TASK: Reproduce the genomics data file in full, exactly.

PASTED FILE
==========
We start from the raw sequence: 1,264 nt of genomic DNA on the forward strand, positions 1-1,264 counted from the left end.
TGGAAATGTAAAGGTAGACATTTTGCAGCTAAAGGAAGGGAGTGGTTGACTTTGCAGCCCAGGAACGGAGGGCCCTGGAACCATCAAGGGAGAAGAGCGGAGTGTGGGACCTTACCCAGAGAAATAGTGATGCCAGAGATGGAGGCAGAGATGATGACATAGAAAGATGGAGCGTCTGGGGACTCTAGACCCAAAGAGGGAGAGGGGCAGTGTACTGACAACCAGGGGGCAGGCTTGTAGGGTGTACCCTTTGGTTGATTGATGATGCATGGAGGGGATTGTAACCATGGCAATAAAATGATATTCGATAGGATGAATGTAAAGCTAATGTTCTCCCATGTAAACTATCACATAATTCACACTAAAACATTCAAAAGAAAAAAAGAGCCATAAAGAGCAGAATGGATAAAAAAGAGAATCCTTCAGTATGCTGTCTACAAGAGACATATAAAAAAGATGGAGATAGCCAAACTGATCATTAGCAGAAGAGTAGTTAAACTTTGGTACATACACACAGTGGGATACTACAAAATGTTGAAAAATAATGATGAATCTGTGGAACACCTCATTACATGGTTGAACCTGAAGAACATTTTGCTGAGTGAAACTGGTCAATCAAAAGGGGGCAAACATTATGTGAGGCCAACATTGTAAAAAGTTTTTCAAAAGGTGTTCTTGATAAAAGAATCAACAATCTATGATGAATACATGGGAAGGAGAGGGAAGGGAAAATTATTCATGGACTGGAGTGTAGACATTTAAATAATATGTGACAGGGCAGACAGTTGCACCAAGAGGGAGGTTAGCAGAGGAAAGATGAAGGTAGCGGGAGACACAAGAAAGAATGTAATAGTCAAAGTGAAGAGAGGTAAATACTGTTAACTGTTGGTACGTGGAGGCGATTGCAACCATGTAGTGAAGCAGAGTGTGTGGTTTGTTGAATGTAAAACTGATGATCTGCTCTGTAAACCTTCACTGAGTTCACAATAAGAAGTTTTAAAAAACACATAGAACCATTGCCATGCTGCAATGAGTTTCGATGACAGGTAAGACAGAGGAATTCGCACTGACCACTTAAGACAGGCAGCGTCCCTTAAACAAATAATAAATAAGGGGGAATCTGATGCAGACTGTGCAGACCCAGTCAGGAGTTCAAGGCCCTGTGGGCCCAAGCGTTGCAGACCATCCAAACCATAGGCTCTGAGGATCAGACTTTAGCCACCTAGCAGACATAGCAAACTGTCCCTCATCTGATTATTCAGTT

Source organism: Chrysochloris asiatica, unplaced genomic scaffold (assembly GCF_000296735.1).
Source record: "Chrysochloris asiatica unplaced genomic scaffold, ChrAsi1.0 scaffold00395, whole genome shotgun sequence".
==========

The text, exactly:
We start from the raw sequence: 1,264 nt of genomic DNA on the forward strand, positions 1-1,264 counted from the left end.
TGGAAATGTAAAGGTAGACATTTTGCAGCTAAAGGAAGGGAGTGGTTGACTTTGCAGCCCAGGAACGGAGGGCCCTGGAACCATCAAGGGAGAAGAGCGGAGTGTGGGACCTTACCCAGAGAAATAGTGATGCCAGAGATGGAGGCAGAGATGATGACATAGAAAGATGGAGCGTCTGGGGACTCTAGACCCAAAGAGGGAGAGGGGCAGTGTACTGACAACCAGGGGGCAGGCTTGTAGGGTGTACCCTTTGGTTGATTGATGATGCATGGAGGGGATTGTAACCATGGCAATAAAATGATATTCGATAGGATGAATGTAAAGCTAATGTTCTCCCATGTAAACTATCACATAATTCACACTAAAACATTCAAAAGAAAAAAAGAGCCATAAAGAGCAGAATGGATAAAAAAGAGAATCCTTCAGTATGCTGTCTACAAGAGACATATAAAAAAGATGGAGATAGCCAAACTGATCATTAGCAGAAGAGTAGTTAAACTTTGGTACATACACACAGTGGGATACTACAAAATGTTGAAAAATAATGATGAATCTGTGGAACACCTCATTACATGGTTGAACCTGAAGAACATTTTGCTGAGTGAAACTGGTCAATCAAAAGGGGGCAAACATTATGTGAGGCCAACATTGTAAAAAGTTTTTCAAAAGGTGTTCTTGATAAAAGAATCAACAATCTATGATGAATACATGGGAAGGAGAGGGAAGGGAAAATTATTCATGGACTGGAGTGTAGACATTTAAATAATATGTGACAGGGCAGACAGTTGCACCAAGAGGGAGGTTAGCAGAGGAAAGATGAAGGTAGCGGGAGACACAAGAAAGAATGTAATAGTCAAAGTGAAGAGAGGTAAATACTGTTAACTGTTGGTACGTGGAGGCGATTGCAACCATGTAGTGAAGCAGAGTGTGTGGTTTGTTGAATGTAAAACTGATGATCTGCTCTGTAAACCTTCACTGAGTTCACAATAAGAAGTTTTAAAAAACACATAGAACCATTGCCATGCTGCAATGAGTTTCGATGACAGGTAAGACAGAGGAATTCGCACTGACCACTTAAGACAGGCAGCGTCCCTTAAACAAATAATAAATAAGGGGGAATCTGATGCAGACTGTGCAGACCCAGTCAGGAGTTCAAGGCCCTGTGGGCCCAAGCGTTGCAGACCATCCAAACCATAGGCTCTGAGGATCAGACTTTAGCCACCTAGCAGACATAGCAAACTGTCCCTCATCTGATTATTCAGTT

Source organism: Chrysochloris asiatica, unplaced genomic scaffold (assembly GCF_000296735.1).
Source record: "Chrysochloris asiatica unplaced genomic scaffold, ChrAsi1.0 scaffold00395, whole genome shotgun sequence".